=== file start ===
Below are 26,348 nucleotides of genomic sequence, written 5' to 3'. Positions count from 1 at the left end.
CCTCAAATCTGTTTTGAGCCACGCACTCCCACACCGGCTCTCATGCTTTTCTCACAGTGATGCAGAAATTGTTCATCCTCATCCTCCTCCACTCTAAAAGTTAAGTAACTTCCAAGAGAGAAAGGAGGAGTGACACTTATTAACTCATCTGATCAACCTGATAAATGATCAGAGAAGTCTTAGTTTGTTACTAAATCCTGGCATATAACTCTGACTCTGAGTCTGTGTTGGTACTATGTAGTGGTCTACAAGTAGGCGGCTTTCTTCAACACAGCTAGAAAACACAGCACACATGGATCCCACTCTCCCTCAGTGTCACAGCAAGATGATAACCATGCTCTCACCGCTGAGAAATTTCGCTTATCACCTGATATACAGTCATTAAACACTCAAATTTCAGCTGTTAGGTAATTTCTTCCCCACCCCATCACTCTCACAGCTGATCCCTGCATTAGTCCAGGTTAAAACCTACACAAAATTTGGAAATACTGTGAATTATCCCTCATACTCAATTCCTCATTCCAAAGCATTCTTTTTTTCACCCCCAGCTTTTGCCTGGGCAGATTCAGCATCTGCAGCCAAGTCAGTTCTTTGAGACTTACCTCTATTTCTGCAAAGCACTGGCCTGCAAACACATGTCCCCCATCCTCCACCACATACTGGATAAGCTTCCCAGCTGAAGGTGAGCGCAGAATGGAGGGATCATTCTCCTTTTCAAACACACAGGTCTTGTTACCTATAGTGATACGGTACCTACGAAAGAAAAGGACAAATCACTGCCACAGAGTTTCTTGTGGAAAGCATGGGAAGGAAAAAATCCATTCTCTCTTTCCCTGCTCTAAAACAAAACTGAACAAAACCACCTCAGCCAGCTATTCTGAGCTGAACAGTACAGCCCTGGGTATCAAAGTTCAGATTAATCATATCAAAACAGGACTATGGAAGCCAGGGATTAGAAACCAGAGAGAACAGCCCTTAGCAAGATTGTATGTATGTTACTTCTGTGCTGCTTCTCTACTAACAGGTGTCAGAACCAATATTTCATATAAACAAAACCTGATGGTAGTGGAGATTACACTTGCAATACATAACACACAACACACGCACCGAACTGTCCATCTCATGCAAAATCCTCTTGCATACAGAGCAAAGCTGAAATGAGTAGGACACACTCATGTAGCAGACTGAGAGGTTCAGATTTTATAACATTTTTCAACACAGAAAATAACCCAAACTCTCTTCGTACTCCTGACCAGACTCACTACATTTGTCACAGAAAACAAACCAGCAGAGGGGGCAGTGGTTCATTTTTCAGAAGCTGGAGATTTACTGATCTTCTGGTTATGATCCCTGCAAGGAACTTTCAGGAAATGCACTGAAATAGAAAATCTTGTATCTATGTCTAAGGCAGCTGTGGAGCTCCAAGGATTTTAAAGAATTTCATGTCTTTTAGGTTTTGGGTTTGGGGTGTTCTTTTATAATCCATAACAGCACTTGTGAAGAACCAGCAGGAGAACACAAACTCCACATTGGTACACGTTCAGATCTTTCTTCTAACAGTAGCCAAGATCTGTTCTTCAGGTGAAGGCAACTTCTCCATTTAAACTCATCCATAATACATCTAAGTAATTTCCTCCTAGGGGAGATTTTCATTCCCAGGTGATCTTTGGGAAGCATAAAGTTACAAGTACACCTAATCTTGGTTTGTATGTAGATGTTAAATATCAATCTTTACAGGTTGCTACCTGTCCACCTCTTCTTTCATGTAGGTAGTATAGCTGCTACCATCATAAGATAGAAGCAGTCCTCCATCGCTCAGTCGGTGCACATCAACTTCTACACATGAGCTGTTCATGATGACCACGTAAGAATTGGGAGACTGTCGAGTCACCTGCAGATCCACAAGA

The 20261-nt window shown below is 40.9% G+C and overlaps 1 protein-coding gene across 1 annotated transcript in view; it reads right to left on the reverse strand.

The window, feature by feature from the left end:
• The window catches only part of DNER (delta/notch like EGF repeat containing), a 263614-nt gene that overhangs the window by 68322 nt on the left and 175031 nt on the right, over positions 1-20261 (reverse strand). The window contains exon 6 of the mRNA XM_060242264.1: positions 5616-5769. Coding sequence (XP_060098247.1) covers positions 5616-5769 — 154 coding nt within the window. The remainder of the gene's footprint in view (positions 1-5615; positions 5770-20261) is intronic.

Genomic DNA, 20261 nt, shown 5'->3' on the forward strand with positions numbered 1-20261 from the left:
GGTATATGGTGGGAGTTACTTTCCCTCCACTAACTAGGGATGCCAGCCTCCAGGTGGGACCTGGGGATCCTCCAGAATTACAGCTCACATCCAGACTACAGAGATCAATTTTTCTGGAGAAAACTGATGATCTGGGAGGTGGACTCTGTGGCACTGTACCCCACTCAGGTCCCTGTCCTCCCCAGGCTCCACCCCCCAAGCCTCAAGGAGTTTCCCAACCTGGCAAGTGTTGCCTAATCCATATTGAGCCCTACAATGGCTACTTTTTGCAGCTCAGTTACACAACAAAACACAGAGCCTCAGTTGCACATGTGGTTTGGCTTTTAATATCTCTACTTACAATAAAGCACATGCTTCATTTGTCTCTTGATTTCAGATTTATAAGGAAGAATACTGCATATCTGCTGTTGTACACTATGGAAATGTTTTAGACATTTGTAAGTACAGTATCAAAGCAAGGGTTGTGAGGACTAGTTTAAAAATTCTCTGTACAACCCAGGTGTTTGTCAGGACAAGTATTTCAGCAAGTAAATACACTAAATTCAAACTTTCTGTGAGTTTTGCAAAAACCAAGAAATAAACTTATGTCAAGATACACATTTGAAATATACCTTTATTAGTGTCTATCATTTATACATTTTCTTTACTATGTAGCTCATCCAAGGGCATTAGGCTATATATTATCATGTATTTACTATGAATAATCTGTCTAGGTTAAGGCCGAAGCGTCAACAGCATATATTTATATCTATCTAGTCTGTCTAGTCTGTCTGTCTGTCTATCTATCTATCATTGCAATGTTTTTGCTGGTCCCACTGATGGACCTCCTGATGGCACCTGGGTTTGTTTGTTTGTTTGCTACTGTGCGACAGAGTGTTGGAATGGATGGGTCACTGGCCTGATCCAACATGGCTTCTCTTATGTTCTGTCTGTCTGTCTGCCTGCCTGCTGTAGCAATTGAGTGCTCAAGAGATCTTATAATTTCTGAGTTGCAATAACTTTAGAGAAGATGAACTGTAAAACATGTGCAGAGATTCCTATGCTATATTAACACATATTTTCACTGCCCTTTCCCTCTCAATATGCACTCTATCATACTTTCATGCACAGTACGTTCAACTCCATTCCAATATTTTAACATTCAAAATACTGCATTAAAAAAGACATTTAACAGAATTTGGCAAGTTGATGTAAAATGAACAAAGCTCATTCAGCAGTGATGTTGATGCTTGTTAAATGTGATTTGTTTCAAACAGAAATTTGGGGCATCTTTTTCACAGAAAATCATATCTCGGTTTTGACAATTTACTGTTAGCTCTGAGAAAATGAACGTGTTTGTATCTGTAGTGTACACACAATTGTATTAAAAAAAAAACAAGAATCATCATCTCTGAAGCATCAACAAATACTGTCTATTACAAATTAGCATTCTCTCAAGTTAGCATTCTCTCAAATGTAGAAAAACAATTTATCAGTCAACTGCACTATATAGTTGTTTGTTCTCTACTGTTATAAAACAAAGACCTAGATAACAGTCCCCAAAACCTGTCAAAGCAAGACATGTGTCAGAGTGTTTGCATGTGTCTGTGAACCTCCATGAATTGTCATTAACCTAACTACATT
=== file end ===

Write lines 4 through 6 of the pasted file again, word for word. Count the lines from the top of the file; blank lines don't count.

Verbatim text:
The window, feature by feature from the left end:
• The window catches only part of DNER (delta/notch like EGF repeat containing), a 263614-nt gene that overhangs the window by 68322 nt on the left and 175031 nt on the right, over positions 1-20261 (reverse strand). The window contains exon 6 of the mRNA XM_060242264.1: positions 5616-5769. Coding sequence (XP_060098247.1) covers positions 5616-5769 — 154 coding nt within the window. The remainder of the gene's footprint in view (positions 1-5615; positions 5770-20261) is intronic.

Genomic DNA, 20261 nt, shown 5'->3' on the forward strand with positions numbered 1-20261 from the left: